The Net Present Value (NPV) is a number calculated by investors to determine the profitability of a proposed project. NPV can be very useful for analyzing an investment in a business or a new project within a business.

NPV takes into account all projected cash inflows and outflows and uses a concept known as the time value of money to determine whether a particular investment is likely to generate gains or losses. NPV as a metric gives some unique advantages and also has some drawbacks that make it irrelevant for some investment decisions.

**How Net Present Worth Works**

To understand NPV, let’s first look at the time value of money, which is the idea that having a dollar in the future is not worth as much as having that dollar today. By discounting the future cash flows by how long they are expected to be in the future, and then adding each of these present values together, a number is obtained that represents the net present value of those projected cash flows. A positive number indicates that the project is profitable on a net basis, while a negative number indicates that the project would create a net loss.

**Net Present Value (NPV) Formula**

The initial investment required to launch the project is the first term in this equation, and it is negative because it represents an expenditure of money.

The second term represents the first cash flow, perhaps for the first year, and it can be negative if the project is not profitable in the first year of operation. The third term represents the cash flow for the second year, and so on, for the number of years projected.

A discount rate, r, is applied, with (1 + r) increased to the number of years in the future that a cash flow is projected. The exponent “T” in the denominator of this NPV equation is central to the concept of the time value of money, because high T values cause distant cash flows to discount exponentially.

This equation can be done in Excel, on a financial calculator, or, for the ambitious, calculated by hand.

**How to calculate net present value**

Using the data below, let’s walk through an example to better understand how to determine the NPV of a project.

Imagine that you have the opportunity to invest $ 15,000 to grow your business, then estimate that this investment will generate $ 3,000 in profit per year over the next 10 years. Your business’s cost of capital, which serves as the discount rate, is 10% per year.

The present value in the table above is the value of each projected cash flow discounted to its equivalent value today. The sum of the projected values and the subtraction of the initial down payment of $ 15,000 produces a net present value for the project of $ 3,433.70. Since the NPV number is positive, the project is likely to be profitable.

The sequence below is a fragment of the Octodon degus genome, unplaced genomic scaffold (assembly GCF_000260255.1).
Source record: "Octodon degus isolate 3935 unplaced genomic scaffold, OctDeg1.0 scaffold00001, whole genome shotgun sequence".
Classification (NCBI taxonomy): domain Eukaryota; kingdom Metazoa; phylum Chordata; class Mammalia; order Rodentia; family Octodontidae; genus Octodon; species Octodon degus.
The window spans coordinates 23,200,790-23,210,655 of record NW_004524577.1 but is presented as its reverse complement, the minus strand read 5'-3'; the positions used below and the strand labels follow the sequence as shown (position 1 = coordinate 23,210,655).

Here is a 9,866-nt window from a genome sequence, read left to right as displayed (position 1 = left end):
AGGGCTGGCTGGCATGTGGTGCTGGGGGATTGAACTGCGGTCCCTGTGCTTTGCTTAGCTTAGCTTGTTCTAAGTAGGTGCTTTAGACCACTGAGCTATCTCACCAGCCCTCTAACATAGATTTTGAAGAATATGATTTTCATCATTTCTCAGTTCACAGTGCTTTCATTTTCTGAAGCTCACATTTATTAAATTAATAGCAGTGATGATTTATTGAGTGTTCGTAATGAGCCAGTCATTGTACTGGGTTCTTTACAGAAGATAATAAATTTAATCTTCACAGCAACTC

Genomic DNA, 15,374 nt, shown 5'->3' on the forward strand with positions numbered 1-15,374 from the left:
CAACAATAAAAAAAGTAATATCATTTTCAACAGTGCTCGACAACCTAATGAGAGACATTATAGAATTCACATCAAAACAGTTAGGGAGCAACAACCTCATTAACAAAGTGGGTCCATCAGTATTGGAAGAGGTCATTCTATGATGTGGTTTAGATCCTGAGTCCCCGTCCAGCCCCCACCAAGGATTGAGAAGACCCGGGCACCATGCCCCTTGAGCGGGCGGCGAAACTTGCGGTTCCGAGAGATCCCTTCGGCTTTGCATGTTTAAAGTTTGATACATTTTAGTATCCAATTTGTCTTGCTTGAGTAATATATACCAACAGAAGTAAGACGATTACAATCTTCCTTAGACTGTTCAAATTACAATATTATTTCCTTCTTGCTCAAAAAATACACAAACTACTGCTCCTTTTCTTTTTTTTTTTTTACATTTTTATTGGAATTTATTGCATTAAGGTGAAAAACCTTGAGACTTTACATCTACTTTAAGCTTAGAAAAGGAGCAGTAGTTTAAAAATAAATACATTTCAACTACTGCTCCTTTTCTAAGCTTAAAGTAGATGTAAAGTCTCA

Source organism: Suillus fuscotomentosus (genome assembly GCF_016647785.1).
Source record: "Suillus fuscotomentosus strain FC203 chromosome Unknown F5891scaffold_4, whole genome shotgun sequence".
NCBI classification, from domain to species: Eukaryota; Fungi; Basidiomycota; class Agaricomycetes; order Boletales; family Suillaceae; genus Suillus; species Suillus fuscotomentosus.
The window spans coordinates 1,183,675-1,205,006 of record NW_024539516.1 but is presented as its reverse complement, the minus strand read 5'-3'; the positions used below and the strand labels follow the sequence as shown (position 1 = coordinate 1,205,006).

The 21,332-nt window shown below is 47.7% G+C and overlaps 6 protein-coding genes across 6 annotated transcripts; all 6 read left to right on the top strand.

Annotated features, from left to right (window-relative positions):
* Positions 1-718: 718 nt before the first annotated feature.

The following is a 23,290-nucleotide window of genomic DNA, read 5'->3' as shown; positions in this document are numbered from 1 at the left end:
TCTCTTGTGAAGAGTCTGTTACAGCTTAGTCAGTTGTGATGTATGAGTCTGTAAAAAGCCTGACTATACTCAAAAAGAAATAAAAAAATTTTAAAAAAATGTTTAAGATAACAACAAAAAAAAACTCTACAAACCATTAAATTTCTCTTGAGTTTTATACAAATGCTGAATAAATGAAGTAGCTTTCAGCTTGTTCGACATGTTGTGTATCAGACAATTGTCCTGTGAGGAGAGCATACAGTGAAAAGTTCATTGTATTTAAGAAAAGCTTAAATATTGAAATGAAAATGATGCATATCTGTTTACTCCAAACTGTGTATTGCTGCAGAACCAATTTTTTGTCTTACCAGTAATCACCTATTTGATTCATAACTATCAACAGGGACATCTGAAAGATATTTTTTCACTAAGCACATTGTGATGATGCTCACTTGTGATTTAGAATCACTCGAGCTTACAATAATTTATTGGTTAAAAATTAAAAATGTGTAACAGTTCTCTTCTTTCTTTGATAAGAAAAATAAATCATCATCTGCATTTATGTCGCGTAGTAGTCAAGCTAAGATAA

## Advantages and disadvantages of NPV

Benefits of NPV | Disadvantages of NPV |
---|---|

Integrates the time value of money. |
The precision depends on the quality of the inputs. |

An easy way to determine if a project is delivering value. |
Not useful for comparing projects of different sizes, as the largest projects usually generate the highest returns. |

Consider the cost of capital for a business. |
Can omit hidden costs such as opportunity costs and organization costs. |

Takes into account the uncertainty inherent in projections by most strongly updating estimates for the distant future. | Purely quantitative in nature and does not take into account qualitative factors. |

## Frequently asked questions about NPV

Read on for answers to the most frequently asked questions about NPV.

**What is the difference between NPV and IRR?**

The internal rate of return (IRR) is the annual rate of return that a potential project is expected to generate. IRR is calculated by setting the NPV in the above equation to zero and solving the rate “r”.

While NPV and IRR can be useful in evaluating a potential project, the two measures are used differently. The NPV of a project only needs to be positive for the effort to be worth it, while the IRR that results from setting the NPV to zero is compared to the required rate of return of a company. Projects with an IRR greater than the required rate of return are generally viewed as attractive opportunities. IRR is also more useful than NPV for evaluating projects of different sizes.

**What is a good NPV?**

A positive NPV is a good NPV. A project with a positive NPV should be continued, while a project with a negative NPV should not. A project with a NPV of zero would confer neither financial benefit nor harm.

However, a “good” NPV is as good as the inputs into the NPV equation. Just guessing a project’s future cash flows and discount rate produces an unreliable NPV that is not very useful.

**Why are future cash flows discounted at NPV?**

Simply put, because of the time value of money. A dollar in the future is worth less than a dollar today, and incorporating this concept into financial models is the best way to make investment decisions now. The future is uncertain, and inflationary pressures further weaken the value of a dollar over time.